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Data: Murmuration/Morning Consult national tracking poll; Chart: Danielle Alberti/Axios

Candidates' positions on reopening schools could affect how people vote in November, according to new poll results from a Morning Consult/Murmuration national survey of 2,200 voters.

Details: 34% of adults said they would be much less likely to support a candidate for local office who pushed for schools to open for in-person learning in the fall, and 25% said they'd be much more likely to support a candidate who backed online-only learning.

By the numbers: By a wide margin, responding adults say they would be less likely (51%) rather than more likely (29%) to vote for local officials who push to reopen in-person schooling this fall.

  • 40% of parents of K-12 children who are Black, Indigenous or people of color said they'd be much less likely to vote for a candidate who pushed to fully reopen schools, compared to 26% of white parents of K-12 children.
  • 55% of liberal respondents agreed, compared to 32% of moderate voters and 19% of conservative voters.

Trust in government's ability to safely reopen schools has plummeted, per the survey.

  • Education Secretary Betsy DeVos scored low levels of trust with 29% of respondents saying they trust her a lot or some.
  • President Trump is barely ahead of her at 32%.
  • The overall federal government isn't doing much better, at 36%.
  • Trust is much higher in local governments, with 60% saying they trust it to operate schools safely.

Of note: Even among voters who are favorable toward Trump, fewer than half (48%) say they trust DeVos a lot or some to ensure schools operate safely during the pandemic.

Teachers and parents, on the other hand, enjoy high levels of trust, both with 71% of adults saying they trust them some or a lot.

  • Interestingly, people do seem to distinguish teachers unions from teachers overall. Teachers unions have a 17-point deficit in trust (54%) compared to teachers generally.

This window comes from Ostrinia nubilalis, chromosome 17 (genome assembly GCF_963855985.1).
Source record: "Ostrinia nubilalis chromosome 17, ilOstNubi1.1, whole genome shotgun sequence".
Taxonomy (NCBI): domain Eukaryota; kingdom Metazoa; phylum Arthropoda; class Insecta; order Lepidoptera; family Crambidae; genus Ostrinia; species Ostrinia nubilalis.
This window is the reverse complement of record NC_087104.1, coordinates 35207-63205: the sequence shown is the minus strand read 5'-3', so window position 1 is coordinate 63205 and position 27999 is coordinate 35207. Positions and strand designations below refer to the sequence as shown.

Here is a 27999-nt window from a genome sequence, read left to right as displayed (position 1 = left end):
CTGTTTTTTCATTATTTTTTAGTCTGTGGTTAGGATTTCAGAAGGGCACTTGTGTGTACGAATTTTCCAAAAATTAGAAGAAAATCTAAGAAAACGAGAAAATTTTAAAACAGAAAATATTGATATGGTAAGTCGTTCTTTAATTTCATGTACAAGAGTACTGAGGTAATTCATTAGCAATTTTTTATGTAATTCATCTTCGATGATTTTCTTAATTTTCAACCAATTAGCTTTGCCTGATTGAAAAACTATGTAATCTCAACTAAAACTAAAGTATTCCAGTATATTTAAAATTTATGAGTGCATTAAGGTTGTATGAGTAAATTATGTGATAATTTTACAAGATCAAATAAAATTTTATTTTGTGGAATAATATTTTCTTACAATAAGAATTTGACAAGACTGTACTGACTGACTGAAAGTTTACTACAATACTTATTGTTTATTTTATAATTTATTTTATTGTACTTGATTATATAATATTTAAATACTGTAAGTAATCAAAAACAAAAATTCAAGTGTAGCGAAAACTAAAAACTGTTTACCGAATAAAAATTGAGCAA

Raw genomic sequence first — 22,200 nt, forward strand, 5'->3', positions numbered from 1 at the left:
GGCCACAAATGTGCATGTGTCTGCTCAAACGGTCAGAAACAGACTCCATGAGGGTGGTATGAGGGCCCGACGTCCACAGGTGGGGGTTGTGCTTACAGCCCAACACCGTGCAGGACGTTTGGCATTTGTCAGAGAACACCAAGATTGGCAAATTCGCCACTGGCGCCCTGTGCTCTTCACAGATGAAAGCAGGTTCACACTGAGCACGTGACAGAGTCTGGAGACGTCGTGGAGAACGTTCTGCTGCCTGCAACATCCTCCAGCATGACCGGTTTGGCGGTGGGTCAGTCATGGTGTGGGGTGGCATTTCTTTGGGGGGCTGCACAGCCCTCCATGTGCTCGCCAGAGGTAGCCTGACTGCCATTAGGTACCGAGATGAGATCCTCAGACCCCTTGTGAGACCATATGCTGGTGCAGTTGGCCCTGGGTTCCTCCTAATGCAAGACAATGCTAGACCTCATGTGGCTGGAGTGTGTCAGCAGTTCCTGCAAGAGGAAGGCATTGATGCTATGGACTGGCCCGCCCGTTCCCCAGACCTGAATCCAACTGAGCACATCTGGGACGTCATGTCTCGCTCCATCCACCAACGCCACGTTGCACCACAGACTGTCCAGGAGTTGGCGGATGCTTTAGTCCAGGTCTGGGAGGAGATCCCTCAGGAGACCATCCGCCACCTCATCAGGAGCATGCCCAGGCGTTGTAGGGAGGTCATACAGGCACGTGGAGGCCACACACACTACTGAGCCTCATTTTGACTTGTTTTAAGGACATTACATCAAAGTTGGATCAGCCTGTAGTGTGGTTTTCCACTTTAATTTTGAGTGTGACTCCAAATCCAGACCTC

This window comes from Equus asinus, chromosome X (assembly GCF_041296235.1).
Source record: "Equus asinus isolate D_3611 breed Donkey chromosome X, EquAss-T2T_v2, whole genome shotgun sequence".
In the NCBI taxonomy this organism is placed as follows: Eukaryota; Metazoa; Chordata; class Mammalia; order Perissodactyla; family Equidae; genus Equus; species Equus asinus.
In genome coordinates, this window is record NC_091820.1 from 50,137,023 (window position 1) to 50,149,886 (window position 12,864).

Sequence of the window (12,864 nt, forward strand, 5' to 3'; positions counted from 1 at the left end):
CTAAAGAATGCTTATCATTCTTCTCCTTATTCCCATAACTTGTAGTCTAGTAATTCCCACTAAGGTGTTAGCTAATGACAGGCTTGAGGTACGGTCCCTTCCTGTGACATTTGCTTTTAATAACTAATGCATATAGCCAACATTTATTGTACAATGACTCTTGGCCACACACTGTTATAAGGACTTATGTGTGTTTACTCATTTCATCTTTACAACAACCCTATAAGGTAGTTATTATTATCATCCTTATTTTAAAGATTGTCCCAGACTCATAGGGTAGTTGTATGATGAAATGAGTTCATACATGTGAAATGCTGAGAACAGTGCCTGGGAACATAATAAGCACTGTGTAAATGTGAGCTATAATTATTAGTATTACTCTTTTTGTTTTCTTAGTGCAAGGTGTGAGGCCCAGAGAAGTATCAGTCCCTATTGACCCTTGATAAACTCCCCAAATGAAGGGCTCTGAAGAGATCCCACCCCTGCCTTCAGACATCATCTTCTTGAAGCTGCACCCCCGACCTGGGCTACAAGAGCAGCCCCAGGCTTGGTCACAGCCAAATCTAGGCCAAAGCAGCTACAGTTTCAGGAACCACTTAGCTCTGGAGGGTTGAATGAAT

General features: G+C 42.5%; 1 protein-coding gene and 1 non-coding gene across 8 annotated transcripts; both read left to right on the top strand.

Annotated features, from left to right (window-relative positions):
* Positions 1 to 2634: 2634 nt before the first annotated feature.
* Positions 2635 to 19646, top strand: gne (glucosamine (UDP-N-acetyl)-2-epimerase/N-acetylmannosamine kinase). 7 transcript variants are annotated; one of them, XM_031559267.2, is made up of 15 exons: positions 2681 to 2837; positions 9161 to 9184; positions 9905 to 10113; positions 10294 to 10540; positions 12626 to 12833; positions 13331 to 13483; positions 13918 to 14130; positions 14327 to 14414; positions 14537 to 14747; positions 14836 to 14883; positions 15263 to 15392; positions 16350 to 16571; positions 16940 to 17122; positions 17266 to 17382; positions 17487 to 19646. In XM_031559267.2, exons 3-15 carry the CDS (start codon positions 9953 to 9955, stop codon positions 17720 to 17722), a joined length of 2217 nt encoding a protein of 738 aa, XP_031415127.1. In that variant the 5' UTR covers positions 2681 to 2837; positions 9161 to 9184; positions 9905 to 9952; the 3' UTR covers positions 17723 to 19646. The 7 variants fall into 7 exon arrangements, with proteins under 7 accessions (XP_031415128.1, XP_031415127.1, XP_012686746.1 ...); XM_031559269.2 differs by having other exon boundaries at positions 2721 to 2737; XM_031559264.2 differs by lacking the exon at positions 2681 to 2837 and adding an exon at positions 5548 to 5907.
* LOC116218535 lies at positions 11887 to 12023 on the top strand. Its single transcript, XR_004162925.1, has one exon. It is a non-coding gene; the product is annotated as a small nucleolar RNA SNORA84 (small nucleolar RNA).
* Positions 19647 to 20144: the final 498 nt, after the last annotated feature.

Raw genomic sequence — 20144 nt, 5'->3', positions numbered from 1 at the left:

Go deeper

Nov 19, 2020 - Science

Biden's Day 1 challenges: Trust in science

Illustration: Aïda Amer/Axios

The American public's divided trust in science is a foundational crisis that Joe Biden will have to address in order to tackle the other crises awaiting him on Day 1, including a raging pandemic and climate change.

Why it matters: Partisan divides, eroded confidence and an exodus of experts from the federal government could hinder responses to both COVID-19 and climate change.

Updated 1 hour ago - Politics & Policy

Coronavirus dashboard

Illustration: Aïda Amer/Axios

  1. Politics: Fauci says he accepted Biden's offer to be chief medical adviser "on the spot" — The recovery needs rocket fuel.
  2. Economy: U.S. economy adds 245,000 jobs in November as recovery slows — America's hidden depression: K-shaped recovery threatens Biden administration.
  3. Education: Devos extends federal student loan relief to Jan. 31
  4. States: New Mexico to allow hospitals to ration coronavirus medical care
  5. Vaccine: What vaccine trials still need to do.
  6. World: UN warns "2021 is literally going to be catastrophic"
  7. 🎧 Podcast: Former FDA chief Rob Califf on the vaccine approval process.
2 hours ago - Health

A safe, sane survival guide

Photo: Luka Dakskobler/SOPA Images/LightRocket via Getty Images

We all know, it’s getting worse.

Reality check: Here are a few things every one of us can do to stay safe and sane in coming months: